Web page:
I’m a big fan of Eleanor Roosevelt overall and she is very strong on pithy but common sense statements. In a few words she neatly exposes how very gruesome our very idea of a “war won” is.

I had the idea of drawing some tanks or military paraphernalia, but for some reason looked up “War” images for inspiration.

This, in it’s original photographic form is shocking in the true meaning of the word. It¬†physical representation of¬†what some many call victory and as such calls into question this very term. It is not a comment on this war specifically, as I have very little background in Korean history.

Today, the offices of the¬†French satirical paper “Charlie Hebdo”¬†were attacked by armed men. Journalists and policemen have been killed by men presumed to be Islamic extremists, in the name of a holy war. It is sad to think of these men and women who, far from being any real enemy of Islam, were essentially in the wrong place at the wrong time. Killing to warn, win or provoke takes us far from any religion, and far from any humanity.

Day 3: Favourite Character from a Book


I’m falling well behind on this!

I worry it’s going to reveal something psychopathic about my personality that I don’t really have a favourite character from a book.

And, odder still, it’s never occurred to me to think of a character out with the matrix of the story for which they were written.

Although I slightly favour non-fiction, I do read and enjoy novels and short stories, but I wouldn’t say that any of my favourite fiction¬†(The Glass Bead Game, Cloud Atlas, anything by Raymond Carver) pull one character to the fore, that is to say they are driven more by setting, or events than a personality per sae.

I pretty much always try to read fiction in my second or third language. It is one of my favourite experiences in language learning! Fiction in English feels quite crisp around the edges: in published authors ambiguity is most commonly an intentional device. Reading fiction without the immediacy of the total comprehension we all benefit from in our first language is to enter a less certain, dream like world where images and stories emerge more slowly, and at times remain hazy.

So I’ve drawn Raimund Gregorius from Pascal Mercier’s “Night Train to Lisbon”, which I am reading currently in the Spanish “Tren Nocturno a Lisboa” version. Raimund is a scholar who has lived his life within the security of the printed page, but an encounter, and a book lead him to abandon his life in Bern for the Portuguese capital, I’m not much further on than that, plot wise but I’m pretty certain that Raimund would wear tweed.

A shadow fell over this drawing as I took a photo of it. Somehow it seemed to suit Raimund, so I’ve left it as is.


Day 2: Favourite Animal for a day: Wasps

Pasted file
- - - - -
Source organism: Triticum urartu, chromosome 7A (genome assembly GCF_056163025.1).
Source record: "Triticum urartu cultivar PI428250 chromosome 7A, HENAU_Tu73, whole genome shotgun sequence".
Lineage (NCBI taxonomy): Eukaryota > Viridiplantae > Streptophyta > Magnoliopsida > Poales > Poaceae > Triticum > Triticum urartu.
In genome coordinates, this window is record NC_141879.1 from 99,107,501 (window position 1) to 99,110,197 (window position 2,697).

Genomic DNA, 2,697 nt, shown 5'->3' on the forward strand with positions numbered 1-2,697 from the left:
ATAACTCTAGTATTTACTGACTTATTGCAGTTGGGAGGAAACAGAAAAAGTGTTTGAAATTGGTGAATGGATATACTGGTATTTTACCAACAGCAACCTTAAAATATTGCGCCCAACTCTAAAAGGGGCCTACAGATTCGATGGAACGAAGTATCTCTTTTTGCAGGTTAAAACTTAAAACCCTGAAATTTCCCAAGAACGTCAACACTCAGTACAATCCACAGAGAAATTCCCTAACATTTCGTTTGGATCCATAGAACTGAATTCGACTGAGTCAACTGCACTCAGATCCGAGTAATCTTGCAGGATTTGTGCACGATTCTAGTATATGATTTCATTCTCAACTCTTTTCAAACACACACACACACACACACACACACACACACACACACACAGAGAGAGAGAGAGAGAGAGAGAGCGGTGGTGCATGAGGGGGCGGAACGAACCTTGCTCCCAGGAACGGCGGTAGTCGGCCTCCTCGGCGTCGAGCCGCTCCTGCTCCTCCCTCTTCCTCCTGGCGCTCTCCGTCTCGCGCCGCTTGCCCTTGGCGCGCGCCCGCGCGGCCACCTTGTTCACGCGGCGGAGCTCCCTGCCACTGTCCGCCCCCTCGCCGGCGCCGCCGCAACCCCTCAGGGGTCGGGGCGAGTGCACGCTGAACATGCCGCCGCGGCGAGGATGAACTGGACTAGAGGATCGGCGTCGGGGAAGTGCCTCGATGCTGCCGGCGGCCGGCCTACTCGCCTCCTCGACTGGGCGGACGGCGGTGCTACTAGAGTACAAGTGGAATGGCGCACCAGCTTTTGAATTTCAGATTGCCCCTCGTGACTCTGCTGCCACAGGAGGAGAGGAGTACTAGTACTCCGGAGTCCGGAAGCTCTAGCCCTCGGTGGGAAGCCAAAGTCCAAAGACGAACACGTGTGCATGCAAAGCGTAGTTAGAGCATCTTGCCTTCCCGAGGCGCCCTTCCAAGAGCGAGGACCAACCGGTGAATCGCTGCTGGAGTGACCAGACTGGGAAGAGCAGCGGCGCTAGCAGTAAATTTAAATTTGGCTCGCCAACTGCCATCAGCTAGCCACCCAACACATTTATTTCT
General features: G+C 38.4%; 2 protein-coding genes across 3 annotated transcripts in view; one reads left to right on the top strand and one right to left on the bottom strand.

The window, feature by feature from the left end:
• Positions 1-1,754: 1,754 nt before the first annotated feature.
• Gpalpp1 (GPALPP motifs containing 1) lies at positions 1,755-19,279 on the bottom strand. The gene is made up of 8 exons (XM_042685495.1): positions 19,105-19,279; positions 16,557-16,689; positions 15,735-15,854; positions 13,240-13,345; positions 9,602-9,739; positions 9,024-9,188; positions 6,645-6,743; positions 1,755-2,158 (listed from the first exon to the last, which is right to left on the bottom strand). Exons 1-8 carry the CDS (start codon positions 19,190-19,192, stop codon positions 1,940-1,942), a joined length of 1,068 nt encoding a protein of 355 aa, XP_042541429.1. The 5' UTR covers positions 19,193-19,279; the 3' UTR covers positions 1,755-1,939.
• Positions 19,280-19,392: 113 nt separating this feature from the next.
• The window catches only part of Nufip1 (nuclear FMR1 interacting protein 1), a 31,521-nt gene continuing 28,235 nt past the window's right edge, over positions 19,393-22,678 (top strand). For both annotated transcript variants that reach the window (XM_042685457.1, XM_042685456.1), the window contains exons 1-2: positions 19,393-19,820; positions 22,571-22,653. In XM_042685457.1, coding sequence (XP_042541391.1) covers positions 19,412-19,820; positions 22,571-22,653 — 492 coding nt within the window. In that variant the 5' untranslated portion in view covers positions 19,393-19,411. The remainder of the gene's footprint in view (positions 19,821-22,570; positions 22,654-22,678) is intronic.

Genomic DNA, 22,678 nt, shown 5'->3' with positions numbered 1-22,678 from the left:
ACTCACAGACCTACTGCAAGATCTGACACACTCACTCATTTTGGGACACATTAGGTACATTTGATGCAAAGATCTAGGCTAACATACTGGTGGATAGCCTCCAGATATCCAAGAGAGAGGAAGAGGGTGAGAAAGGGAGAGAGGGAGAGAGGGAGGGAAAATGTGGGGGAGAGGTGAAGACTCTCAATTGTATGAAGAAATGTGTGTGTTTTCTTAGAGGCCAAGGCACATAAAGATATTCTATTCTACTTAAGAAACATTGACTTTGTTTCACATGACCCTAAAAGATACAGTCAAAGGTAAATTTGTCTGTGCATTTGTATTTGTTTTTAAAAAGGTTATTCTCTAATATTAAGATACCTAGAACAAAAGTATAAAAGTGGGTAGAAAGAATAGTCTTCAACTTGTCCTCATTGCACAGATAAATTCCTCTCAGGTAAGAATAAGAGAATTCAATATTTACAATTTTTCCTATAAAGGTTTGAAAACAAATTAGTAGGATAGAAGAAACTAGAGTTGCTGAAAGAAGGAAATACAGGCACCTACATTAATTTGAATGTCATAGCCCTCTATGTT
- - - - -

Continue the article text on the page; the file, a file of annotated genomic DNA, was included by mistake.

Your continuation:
This was drawn close to midnight on the 2nd of January.

Wasps are not my favourite animals, usually.

I had woken on the 2nd of January wondering if the buzzing insect I had flapped and fanned out of under my duvet had been a dream, and concluding that it probably had been.

Returning to bed at the end of the day, a dusty looking, bulky wasp was dragging itself towards my wooden floor lamp. It certainly wasn’t in good shape. And¬†I couldn’t see how greater proximity to the bulb was going to change it’s overall outlook. It’s January¬†in Scotland, and really, I was surprised the wasp had made it this far.

This blog is quite the fascinating perspective on all things insect (although there is a bit more about bed bugs than I’d like to know about). It was the source of the discovery that wasps cannot fly “when chilled” (that would certainly include ambient Scottish winter temperatures). I wondered if other motor functions¬†would also be¬†impaired, accounting for it’s unusual gait. Was the 30 watt bulb the best potential source of heat in the room? (That wasn’t actively swatting it away).

I also read, on Reddit, a personal account that bees* can sometimes be revived with some sugar water. The usefulness of doing this on a bee-by-bee basis is debated – 172 comments, who knew?

It is a source of some personal disquiet (but, really not very much) that I continued to draw the wasp, and search for information on it rather than supplying it with some sugar water. I wasn’t really sure I wanted to have to try to remove a reinvigorated wasp from my room at 1am.

The struggle must have lasted some time into the night, but it was certainly over by the time I woke in the morning.

For this day, and the information gathering journey that my encounter with this creature took me on, I have instated “wasps” as my favourite animal**.




* I know bees are not wasps but an internet cross check revealed that while carnivorous in Springtime, come Autumn/Winter they are less fussy and less protein-centric, something that anyone who has tried to eat a jam sandwich in the park will already know.

**In no way related to the fact that this was the only animal I drew on the 2nd of January.